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Query: US use of cluster bombs?

I've recently received the following articles, and was wondering whether
anyone has any information about the alleged use of cluster bombs by the US
against Iraq.  Anyone?

>Articles contain hints of a deal--approve cluster bombs for Turkey, and
the Turks will stop complaining about our using them against Iraq in
Operation Northern Watch:

>Turkey uneasy over secret use of cluster bombs against Iraqi forces by
United States
>Ankara - Turkish Daily News
>April 4, 2000
>Turkish military intelligence has uncovered U.S. jet fighters conducting
reconnaissance flights in the no-fly zone north of the 36th parallel over
Iraq and secretly using cluster bombs against Iraqi President Saddam
Hussein's forces. This has once more caused uneasiness between Ankara and
Washington concerning the nature of the armament which U.S. fighters can
>The Turkish and U.S. military have been holding talks on the sensitive issue
of using cluster bombs against Iraqi forces, which were used last September
but have gone unnoticed since then by the press. Under the rules of
engagement agreed upon between Turkey and the United States last year, the
United States should inform Turkey of the nature of the armament warplanes
are carrying on each flight taking off from Incirlik Air Force Base to
monitor the no-fly zone north of the 36th parallel over northern Iraq.
>But in September of last year, Turkish military intelligence uncovered U.S.
warplanes using cluster bombs against Iraqi forces on grounds of
self-defense when Iraqi radars locked onto a U.S. F-16. This has prompted
the Turkish and U.S. military to find ways in which the United States would
not use such bombs again.
>Operation Northern Watch (ONW) based at Incirlik in southern Turkey is
composed of Turkish, U.S. and British forces conducting surveillance
flights in the region to deter Saddam's forces from attacking Kurds,
Turkmen and other ethnic groups living in northern Iraq. Turkish pilots do
not take part in the reconnaissance flights over northern Iraq in an
attempt not to upset Saddam's regime and not to give Baghdad the impression
that the ONW's existence is permanent. But Turkish pilots participate in
Airborne Early Warning and Control (AEW&C) aircraft flights in the region.
>Under the agreement British and U.S. aircraft conduct reconnaissance flights
over northern Iraq three days per week -- limited to three hours each --
and are entitled to conduct reconnaissance flights a maximum of 18 days per
month. A maximum of 48 aircraft operate under ONW.
>The nature of arms deployed on a single U.S. F-16 aircraft during flights
over northern Iraq has always been an issue of discontent between the
United States and Turkey.
>Turkey classifies cluster bombs (a conventional weapon) as an offensive
weapon and is asking the United States not use them against Iraqi forces.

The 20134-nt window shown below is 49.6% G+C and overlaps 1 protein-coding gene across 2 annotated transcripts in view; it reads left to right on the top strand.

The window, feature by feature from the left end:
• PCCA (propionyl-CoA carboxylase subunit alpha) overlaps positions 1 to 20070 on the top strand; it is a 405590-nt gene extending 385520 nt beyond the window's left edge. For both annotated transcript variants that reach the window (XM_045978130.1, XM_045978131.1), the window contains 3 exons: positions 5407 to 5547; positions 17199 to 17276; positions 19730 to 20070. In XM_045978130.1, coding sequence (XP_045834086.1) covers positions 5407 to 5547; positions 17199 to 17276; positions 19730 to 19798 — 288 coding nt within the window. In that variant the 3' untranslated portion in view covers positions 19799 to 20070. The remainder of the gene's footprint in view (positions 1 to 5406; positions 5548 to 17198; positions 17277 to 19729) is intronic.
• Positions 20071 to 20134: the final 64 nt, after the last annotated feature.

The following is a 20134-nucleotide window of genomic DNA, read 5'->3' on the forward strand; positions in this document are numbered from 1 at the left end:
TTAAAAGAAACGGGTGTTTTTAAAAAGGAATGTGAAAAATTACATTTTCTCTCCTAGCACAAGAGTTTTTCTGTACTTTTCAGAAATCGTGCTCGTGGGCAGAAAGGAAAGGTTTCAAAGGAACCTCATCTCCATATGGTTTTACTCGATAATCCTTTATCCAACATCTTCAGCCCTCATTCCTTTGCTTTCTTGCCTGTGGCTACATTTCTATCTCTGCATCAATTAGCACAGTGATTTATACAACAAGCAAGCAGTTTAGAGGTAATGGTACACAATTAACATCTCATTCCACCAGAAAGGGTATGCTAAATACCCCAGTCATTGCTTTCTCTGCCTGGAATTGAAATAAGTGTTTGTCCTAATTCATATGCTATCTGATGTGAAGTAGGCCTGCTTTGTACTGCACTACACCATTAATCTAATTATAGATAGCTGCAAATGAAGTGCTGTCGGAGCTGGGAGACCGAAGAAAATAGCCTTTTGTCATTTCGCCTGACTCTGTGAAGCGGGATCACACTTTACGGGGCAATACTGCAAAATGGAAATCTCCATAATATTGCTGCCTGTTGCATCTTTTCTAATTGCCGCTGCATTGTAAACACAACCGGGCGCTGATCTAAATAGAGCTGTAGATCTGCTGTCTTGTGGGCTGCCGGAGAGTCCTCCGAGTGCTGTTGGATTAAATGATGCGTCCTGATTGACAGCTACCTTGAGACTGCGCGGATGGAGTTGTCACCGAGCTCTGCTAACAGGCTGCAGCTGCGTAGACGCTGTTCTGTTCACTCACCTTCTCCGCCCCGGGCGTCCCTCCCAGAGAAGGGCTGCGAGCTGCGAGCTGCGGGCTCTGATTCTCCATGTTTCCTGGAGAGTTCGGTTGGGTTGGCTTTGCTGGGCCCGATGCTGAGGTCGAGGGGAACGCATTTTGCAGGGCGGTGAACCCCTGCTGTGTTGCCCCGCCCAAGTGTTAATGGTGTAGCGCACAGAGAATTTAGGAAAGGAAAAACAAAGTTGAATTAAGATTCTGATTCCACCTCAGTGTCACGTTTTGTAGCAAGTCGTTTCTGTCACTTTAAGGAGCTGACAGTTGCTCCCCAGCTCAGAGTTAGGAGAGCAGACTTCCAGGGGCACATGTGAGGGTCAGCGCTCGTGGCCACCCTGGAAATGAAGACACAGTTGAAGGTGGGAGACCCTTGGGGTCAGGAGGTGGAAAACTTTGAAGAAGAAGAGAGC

Turkey also questions the rationale behind using cluster bombs when the
United States denied their transfer to Turkey in 1994 on grounds that the
bombs would have been used against Kurdistan Workers' Party (PKK) terrorists.
>"The use of cluster bombs against Saddam's forces for self defense is not
allowed by Turkey due to the United States' refusal a few years ago to
transfer cluster bombs to Ankara. Turkey sees this U.S. policy as a double
standard," claimed one Western diplomat. In the meantime, Iraq continues to
complain to the United Nations about Turkey and the coalition forces based
at Incirlik saying that ONW poses a threat to its security and territorial
>Meanwhile, Turkey is separately negotiating with the United States over the
long-delayed transfer of cluster bombs to Turkey. Turkey's order at the
time for approximately 100 cluster bombs has been delayed because it was
denied by the U.S. Administration when PKK terrorism was at its peak. But
with the
considerable reduction in PKK terrorist activities, the United States is
said to be preparing to transfer the cluster bombs to Turkey.
>copyright 2000. reprinted with permission.
>US Embassy: No secrecy in ONW
>Ankara - Turkish Daily News
>April 5, 2000
>The U.S. Embassy in Ankara stated that there was nothing secret about the
way the United States conducts Operation Northern Watch (ONW). An embassy
spokesman said, "It is completely transparent." The U.S. Embassy statement
came as a reaction to a Turkish Daily News article published on April 4
under the headline, "Turkey uneasy over secret use of cluster bombs against
Iraqi forces by United States."
>In a written statement yesterday the U.S. Embassy spokesman made the
remarks: "There is nothing secret about the way we conduct Operation Northern
Watch. It is completely transparent. Our coalition partners are aware of
every move.
>Turkish pilots fly in our early warning aircraft, and Turkish officers sit
next to Americans in the Combat Air Operations Center. The coalition
decides which tactics will be most effective in enforcing the no-fly zone.
This includes deciding which munitions will be most effective in protecting
ONW air crews. The bottom line is, we will stop bombing as soon as Saddam
stops threatening our pilots."
>However, Turkish military and diplomatic sources speaking to the TDN insist
that the United States has been detected on one occasion secretly using
cluster bombs despite Turkey's sensitivity about these bombs and that they
should not be used against Saddam's forces. But it is understood that the
United States is determined to use munitions that are most effective in
protecting ONW crews as stated in the U.S. Embassy statement.
>copyright 2000. reprinted with permission.

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